Once people start making this change of eliminating meat or seafood for sustainability purposes there are consequences. What happens to agricultural workers? It’s important to remember that some people’s livelihoods are at stake. Therefore, it is important that farming policy and, in particular, rural economic policy allows this sector to adjust with as little damage as possible. Even though there would be positive health and environmental benefits, we need to take care of the industry and its people too. In any case, what needs to happen first is a paradigm shift in the collective consciousness of humans, and it’s happening! We all must engage more in thinking about food, taking more responsibility for the effects of what we eat on our own health and the environment.
There is one last factor to ponder upon. Being more sustainable and eliminating waste is not solely dependent on eating vegan food. It’s possible that a crop, which needs more water will be more sustainable in a wet region. So, it won’t necessarily be sustainable all the time. Still, rising food prices will rise hit the poorest in both in rich and developing countries. Currently, our unsustainable food production practices will undermine our capacity to produce food in the future. It is time to act now. Eat healthier, be more sustainable and start by reducing your red meat consumption.
colours of the rainbow
The reason why people refer to it as a rainbow salad is because of all the vegetables that go inside it. I used chickpeas, spinach leaves, carrots, spring onions red peppers coriander leaves and pumpkin seeds. To add more colour, some people use red cabbage and different types of bell peppers. You can also buy roasted bell peppers or even add sun-dried tomatoes for more flavour. Some avocado and/or blue cheese work well with this rainbow quinoa salad too. The best thing is, that this salad is very versatile. You can add any ingredients that you may have resting at the bottom of the fridge.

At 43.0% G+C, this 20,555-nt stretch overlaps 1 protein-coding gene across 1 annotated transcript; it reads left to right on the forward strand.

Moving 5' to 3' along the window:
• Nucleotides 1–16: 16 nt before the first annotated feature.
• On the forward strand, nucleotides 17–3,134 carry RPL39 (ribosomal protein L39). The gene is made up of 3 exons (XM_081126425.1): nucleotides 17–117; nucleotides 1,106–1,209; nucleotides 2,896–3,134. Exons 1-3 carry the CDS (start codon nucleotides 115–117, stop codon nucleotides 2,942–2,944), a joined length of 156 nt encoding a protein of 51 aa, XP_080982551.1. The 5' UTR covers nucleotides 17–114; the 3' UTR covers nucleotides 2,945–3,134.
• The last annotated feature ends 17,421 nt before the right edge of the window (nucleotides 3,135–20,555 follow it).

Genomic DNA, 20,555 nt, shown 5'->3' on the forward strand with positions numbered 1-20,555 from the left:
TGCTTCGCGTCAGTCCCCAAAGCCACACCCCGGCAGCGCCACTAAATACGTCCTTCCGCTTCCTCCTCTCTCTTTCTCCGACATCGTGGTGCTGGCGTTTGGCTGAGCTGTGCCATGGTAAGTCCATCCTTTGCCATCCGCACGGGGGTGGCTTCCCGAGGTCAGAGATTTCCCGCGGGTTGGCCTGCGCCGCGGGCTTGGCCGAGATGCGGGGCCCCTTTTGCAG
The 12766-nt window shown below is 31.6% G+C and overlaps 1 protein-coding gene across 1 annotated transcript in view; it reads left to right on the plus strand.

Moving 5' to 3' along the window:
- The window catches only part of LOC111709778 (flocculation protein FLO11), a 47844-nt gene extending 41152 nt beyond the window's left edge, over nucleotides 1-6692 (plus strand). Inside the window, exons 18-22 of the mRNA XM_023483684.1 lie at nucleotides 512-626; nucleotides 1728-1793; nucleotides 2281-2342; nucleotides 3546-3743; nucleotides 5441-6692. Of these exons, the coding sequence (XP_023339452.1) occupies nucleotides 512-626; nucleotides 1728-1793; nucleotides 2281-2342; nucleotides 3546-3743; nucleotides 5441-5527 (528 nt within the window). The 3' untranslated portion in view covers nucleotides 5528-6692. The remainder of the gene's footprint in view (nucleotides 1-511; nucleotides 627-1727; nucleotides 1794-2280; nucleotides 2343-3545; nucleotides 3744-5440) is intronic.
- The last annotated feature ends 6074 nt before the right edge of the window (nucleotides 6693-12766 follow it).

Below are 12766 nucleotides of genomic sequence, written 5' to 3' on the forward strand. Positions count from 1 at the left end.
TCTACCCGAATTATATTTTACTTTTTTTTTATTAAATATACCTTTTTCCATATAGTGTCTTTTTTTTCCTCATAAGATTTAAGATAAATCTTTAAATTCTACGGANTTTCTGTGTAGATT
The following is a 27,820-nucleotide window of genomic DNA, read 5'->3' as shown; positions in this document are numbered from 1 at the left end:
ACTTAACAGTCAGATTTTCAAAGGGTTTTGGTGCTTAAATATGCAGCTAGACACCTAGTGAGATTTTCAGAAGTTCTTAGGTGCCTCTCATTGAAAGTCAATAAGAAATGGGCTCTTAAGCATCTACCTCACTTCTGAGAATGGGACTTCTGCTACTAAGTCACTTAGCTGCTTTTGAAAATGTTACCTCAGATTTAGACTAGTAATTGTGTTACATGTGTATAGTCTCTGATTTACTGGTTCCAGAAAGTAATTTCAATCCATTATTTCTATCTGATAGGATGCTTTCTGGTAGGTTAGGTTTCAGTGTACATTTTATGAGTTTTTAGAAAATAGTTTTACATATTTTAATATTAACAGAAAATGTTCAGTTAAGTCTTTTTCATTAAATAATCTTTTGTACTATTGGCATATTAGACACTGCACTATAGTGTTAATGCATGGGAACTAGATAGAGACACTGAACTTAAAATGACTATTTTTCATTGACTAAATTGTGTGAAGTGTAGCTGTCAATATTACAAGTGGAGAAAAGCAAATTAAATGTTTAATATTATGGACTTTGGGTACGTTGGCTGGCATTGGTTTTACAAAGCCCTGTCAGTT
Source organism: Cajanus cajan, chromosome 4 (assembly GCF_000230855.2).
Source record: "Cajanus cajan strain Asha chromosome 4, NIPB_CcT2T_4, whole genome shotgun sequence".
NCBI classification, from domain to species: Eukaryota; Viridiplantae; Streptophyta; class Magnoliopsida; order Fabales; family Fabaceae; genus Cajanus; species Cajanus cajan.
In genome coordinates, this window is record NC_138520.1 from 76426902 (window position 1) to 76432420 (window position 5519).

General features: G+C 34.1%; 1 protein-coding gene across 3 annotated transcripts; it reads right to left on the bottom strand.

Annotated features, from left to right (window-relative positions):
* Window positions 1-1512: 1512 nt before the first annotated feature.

Next, make sure you put enough salt when you cook the quinoa. Otherwise, it tends to be quite bland. If the quinoa has enough flavour, then there is no need for a salad dressing. However, I’ve seen many recipes use tahini with a bit of oil to lend a nutty flavour to the salad. In order to distribute the flavours in this salad evenly, you’ll need a huge bowl for mixing purposes. Have you ever been into a proper salad bar for a quick lunch? They also use large bowls to mix everything!
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Competition Question: How do you minimise food wastage?
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Rainbow Quinoa Salad
Author: Michelle Minnaar
- 750ml (3 cups) cooked quinoa
- 1 can (400ml) cooked chickpeas, drained and rinsed
- 120g (4oz) spinach leaves, washed
- 3 carrots, peeled and julienned
- 10 spring onions, chopped
- 2 roasted red peppers, thinly sliced
- 60g (2oz) coriander leaves, washed and finely chopped
- 60ml (4 tbsp) pumpkin seeds
- Place all the ingredients in a bowl and stir well until everything is distributed evenly. Serve with your favourite salad dressing.
- You need 250ml (1 cup) of uncooked quinoa to produce 750ml (3 cups) cooked quinoa. Simply simmer in salted water for around 15 minutes or until cooked, then drain.
- You can buy roasted red peppers in jars at the preserves section with sundried tomatoes.
- Some avocado and/or blue cheese work well with this salad too!
Serving Size 1 serving
Amount Per Serving
% Daily Value
Total Fat 12.7 g
Saturated Fat 1.8 g
Sodium 164 mg
Total Carbohydrates 101 g
Dietary Fiber 13.9 g
Sugars 5.4 g
Protein 24.4 g
* Percent Daily Values are based on a 2,000 calorie diet. Your daily values may be higher or lower depending on your calorie needs.